We have recently invested in a dedicated Sustainability and ESG Finance team to work alongside relationship teams in supporting our clients with their ESG objectives. This approach has already delivered a number of key ESG financing solutions to GPs during the course of 2021.
ESG and fund lending
ESG-linked fund finance is a nascent market, with only a handful of deals seen to date. However, given the importance and dynamism of ESG in private markets it is quickly permeating the landscape. Clear evidence of change is supported by a significant increase in the number of discussions with GPs around sustainable financing since the beginning of 2021.
Accordingly, an appetite for innovation and a solution-oriented mind set are ‘must-haves’ in a lender’s toolkit as the inclusion of ESG-linked features in fund financing is a natural extension of a GP’s sustainability journey. Effectively, the ESG component seeks to reward the manager and ultimately the LPs for achieving ambitious KPIs.
There is limited conformity in the approach to embedding KPIs in financings given the wide range of approaches being taken by GPs in ESG application as well as limited deal volume to create meaningful precedents. What is clear from our experience of leading and co-ordinating facilities, which have a specific ESG component, is that a growing population of lenders are willing to invest the time to find ways to support GPs in their ESG ambitions.
The lack of conformity is not in itself an issue. However, the need for flexible solutions and ESG recognition via pricing benefits must be supported by meaningful, ambitious KPIs with an increasing focus on each component of ESG. Specific application and measurement are not merely window-dressing but important in ensuring banks support and reward the right GP behaviours, while also ensuring the lending exposures align to their own sustainability goals.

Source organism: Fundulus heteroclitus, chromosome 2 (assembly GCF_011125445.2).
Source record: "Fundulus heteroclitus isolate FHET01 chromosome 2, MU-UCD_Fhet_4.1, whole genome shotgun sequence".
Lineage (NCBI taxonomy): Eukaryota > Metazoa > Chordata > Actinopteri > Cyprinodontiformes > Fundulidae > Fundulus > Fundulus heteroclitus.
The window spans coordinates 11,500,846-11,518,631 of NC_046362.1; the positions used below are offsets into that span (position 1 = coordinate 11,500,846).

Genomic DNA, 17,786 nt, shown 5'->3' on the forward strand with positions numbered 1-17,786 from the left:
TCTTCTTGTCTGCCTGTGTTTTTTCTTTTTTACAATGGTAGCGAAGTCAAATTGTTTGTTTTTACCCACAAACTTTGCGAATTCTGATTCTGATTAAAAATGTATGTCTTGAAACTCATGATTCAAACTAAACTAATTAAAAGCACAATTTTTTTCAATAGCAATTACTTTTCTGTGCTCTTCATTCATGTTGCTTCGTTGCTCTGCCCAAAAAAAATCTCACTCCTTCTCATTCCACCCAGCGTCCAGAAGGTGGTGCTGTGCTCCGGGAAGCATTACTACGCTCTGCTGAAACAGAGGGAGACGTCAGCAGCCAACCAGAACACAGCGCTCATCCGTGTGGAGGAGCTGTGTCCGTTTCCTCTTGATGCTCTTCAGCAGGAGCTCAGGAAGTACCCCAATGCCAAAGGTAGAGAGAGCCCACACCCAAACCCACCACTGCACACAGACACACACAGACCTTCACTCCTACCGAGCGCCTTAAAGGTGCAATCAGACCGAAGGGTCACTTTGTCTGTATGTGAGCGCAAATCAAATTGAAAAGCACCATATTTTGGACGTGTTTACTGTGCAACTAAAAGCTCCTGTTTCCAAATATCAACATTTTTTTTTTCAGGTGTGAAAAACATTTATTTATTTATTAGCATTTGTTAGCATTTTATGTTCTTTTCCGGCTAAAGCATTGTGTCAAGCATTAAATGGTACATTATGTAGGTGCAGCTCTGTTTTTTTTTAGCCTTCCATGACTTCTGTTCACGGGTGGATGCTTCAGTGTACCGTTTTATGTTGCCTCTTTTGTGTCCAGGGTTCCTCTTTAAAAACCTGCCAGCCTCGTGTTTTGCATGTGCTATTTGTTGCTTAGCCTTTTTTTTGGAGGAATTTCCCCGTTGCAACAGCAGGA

There are still several topics being worked through, for example the approach to setting ambitious targets and robust reporting, which are key elements in determining pricing benefits. There is some way to go before universally accepted benchmarks are available, in the meantime, leading lenders will continue to work with GPs to assess each case on its own merits.
It is now universally accepted that ESG is virtuous and has the potential to enhance private market investing. Yet challenges remain, chiefly in the need for the consistent application and measurement of ESG across scale, asset class strategies and industries.
Nonetheless, GPs are working hard and moving quickly to embed ESG across all aspects of their operations. Leading fund finance banks are aligned to this, mobilising at pace and seeking client relationships that are consistent with their own long-term sustainability goals. In turn, this offers the potential to improve the range of ESG-specific products on offer across the market.
Such developments will take time. However, with 2021 looking like the year of ESG, there is no time like the present.
Jill Wilson is managing director and global head, financial sponsors at Lloyds Bank; Jonas Persson is managing director, sustainability and ESG finance at Lloyds Bank.